September 27, 2021 | News | Interview

A New Approach to Forecast Fertility


Daniel Ciganda, Research Scientist at the Laboratory of Fertility and Well-Being at the MPIDR proposes a new way to model fertility. In this interview, he explains the differences of existing approaches and gives a short introduction into the history of modeling fertility.

Dr. Ciganda, in your recent article you propose a new approach to model and forecast fertility dynamics. What makes it different to others?

Well, a number of things. First, we, my colleague Nicolas Todd and I, use a model at the individual level. That means, we simulate events in a life course perspective and obtain reproductive histories as the output of the model. This allows us to model aggregate fertility patterns from the bottom up and offer a behavioral explanation for these patterns.

…and are there any other differences?

Our model is also different to most microsimulation models out there, because it explicitly incorporates preferences, intentions, and decisions. This allows us, for example, to differentiate between planned and unplanned births, which is a key distinction for many research questions. It is also different from existing Agent-Based Models, because it models the entire reproductive process, instead of only one event, like the transition to parenthood. We wanted to develop a framework that is simple, but flexible enough to serve as a laboratory to test a wide range of ideas.

You also trace back the history of modeling in fertility research in your article. Could you give a short overview?

Sure. My co-author Nicolas and I thought it was important to recover some of the knowledge created by early fertility modelers. The period between the 1950s and 1980s was very active. It was the time when many important ideas were developed and tested. However, the approaches almost disappeared after that. In part because micro-level data became more abundant, and fitting statistical models became easier. But also, because these early models were exclusively focused on physiological factors instead of on the social, economic, and technological drivers of fertility change, which is what most researchers and policy makers are interested in.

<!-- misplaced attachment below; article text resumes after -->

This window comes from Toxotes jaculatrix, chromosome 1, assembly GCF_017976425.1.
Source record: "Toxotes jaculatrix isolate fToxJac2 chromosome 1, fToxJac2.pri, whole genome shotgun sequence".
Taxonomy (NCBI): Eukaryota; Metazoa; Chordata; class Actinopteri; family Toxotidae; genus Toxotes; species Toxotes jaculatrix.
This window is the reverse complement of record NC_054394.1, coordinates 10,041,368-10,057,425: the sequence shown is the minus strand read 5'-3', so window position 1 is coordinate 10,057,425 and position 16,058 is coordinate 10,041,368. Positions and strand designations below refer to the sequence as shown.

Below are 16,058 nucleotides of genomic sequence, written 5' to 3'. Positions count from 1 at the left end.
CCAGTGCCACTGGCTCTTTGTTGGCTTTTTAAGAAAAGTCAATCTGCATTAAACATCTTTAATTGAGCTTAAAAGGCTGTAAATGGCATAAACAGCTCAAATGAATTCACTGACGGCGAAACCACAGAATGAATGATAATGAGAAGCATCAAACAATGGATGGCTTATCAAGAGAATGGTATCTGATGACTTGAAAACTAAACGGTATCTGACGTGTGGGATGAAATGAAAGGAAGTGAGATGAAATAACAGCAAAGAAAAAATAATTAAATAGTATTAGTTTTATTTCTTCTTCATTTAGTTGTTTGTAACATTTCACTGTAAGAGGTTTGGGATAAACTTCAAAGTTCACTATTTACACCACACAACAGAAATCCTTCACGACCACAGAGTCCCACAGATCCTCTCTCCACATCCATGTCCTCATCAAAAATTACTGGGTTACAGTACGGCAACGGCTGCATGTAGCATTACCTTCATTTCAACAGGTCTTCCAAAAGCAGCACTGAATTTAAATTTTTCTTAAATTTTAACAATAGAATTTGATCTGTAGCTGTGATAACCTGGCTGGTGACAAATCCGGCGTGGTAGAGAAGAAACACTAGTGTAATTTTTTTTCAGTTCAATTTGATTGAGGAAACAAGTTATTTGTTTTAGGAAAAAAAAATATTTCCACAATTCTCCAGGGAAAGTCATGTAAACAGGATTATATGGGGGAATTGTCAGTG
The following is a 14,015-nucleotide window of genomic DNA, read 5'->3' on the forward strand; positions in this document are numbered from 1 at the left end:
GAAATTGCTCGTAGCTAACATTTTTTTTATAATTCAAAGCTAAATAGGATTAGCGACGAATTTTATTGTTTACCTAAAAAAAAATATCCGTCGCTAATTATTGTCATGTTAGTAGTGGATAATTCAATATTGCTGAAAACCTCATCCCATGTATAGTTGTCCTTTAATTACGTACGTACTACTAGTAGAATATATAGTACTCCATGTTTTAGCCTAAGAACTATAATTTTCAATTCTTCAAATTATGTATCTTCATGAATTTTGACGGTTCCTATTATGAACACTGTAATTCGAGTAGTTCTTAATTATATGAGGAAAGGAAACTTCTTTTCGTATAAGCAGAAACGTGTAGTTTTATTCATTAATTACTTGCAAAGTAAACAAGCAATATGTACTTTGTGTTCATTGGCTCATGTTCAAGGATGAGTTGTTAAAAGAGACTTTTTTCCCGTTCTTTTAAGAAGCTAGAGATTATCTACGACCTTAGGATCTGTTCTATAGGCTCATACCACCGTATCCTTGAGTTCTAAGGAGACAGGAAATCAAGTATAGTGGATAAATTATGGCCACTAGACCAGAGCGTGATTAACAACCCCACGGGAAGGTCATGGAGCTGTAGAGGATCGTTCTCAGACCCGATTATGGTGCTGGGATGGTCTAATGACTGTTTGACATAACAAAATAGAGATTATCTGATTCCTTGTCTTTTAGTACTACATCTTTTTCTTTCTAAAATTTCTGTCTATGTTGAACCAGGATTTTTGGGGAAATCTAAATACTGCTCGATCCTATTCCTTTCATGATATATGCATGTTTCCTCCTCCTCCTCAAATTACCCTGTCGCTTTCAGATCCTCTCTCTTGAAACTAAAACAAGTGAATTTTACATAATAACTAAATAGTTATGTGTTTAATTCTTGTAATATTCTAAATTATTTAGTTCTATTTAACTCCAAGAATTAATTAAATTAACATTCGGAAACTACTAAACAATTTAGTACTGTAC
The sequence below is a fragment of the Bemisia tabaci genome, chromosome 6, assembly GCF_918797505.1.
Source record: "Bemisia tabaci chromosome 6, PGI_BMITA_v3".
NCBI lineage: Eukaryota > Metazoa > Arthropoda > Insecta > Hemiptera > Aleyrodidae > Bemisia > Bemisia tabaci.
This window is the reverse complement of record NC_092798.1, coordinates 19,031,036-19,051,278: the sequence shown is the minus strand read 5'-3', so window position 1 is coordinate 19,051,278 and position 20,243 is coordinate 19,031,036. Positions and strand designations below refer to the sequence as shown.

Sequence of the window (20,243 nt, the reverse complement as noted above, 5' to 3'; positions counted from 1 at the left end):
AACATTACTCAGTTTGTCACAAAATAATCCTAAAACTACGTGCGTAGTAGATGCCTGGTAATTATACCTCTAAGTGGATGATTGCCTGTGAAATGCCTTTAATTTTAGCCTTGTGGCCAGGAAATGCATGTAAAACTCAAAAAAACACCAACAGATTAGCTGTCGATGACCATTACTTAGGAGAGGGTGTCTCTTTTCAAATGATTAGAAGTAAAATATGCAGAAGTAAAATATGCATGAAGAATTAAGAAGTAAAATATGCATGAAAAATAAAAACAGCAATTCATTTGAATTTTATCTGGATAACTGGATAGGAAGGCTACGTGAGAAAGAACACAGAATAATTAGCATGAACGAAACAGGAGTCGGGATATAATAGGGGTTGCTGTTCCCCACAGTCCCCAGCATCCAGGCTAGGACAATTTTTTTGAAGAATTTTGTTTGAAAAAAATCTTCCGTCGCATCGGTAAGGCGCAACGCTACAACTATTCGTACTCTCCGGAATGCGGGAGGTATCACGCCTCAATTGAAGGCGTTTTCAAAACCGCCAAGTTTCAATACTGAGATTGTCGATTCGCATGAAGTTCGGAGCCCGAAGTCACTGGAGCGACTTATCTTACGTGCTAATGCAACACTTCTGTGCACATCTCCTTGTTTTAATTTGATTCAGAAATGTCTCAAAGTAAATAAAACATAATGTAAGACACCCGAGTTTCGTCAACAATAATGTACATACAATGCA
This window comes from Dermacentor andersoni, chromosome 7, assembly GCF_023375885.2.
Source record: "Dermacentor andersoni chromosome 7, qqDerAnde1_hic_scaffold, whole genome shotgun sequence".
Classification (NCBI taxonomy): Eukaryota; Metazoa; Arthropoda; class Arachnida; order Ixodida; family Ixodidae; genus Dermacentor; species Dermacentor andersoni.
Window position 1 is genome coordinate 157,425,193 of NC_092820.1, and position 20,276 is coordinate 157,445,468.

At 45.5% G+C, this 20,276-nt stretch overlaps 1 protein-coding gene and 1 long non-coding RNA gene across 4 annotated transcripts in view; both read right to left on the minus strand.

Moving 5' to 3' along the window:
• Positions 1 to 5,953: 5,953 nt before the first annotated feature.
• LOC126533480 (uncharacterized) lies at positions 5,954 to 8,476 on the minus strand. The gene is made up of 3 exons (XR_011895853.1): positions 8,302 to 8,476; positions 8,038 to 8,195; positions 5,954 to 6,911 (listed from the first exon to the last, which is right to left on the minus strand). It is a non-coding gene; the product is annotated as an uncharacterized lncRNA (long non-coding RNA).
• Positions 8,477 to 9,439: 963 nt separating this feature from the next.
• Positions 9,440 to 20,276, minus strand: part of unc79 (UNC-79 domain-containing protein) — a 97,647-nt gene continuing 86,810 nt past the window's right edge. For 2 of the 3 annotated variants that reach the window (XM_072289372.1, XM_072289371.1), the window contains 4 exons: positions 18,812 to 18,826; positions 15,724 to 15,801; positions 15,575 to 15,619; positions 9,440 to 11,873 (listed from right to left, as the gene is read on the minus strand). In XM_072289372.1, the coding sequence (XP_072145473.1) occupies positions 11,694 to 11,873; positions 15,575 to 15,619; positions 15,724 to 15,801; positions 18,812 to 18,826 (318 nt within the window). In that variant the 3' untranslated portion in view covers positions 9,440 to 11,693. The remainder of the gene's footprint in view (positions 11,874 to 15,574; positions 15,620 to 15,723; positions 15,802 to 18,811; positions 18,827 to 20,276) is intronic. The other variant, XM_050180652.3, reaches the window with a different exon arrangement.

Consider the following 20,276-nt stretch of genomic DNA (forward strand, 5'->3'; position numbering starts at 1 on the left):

Why did you look back in this history?

To give context to our model. For us, it was important to identify the most useful elements of these early models, but also to identify their shortcomings and the way we could improve upon them. So, what we did was to combine some of the time-tested ideas of early models, with a focus on the social and economic determinants of fertility change.

Back to the present: How are you applying the model at the moment?

We have been exploring the micro-level dynamics behind the post-baby boom fertility transition in Europe. There are several interesting questions there, like the effects of social and economic development when we look at planned and unplanned births. These effects are obviously very different, and we think this difference is behind the reversal in the association between development and fertility indicators observed in recent years, for example.

And what are your plans for the future?

One of the most exciting applications of our model is in forecasting. First, because our model can produce forecasts that are fully grounded on behavioral mechanisms. But also, because the forecasted scenarios take information on the potential evolution of other relevant social processes into account, instead of relying exclusively on extrapolating from observed trends. This could be a very interesting tool to communicate to policy makers and the public, not only where fertility levels are likely to be in the future, but why we expect so. This is an area that we are going to be actively researching next. We also hope that the model takes a life of its own, which is why we have open sourced our code. Anybody that wants to use or adapt the model, and the framework to estimate it and visualize its results, can obtain all the necessary materials online.

Original Publication

Ciganda, D., Todd, N.: Demographic models of the reproductive process: Past, interlude, and future. Population Studies (2021) DOI:10.1080/00324728.2021.1959943

Further Info

Open Source Code available at:

MPIDR-Author of the Paper

The Max Planck Institute for Demographic Research (MPIDR) in Rostock is one of the leading demographic research centers in the world. It's part of the Max Planck Society, the internationally renowned German research society.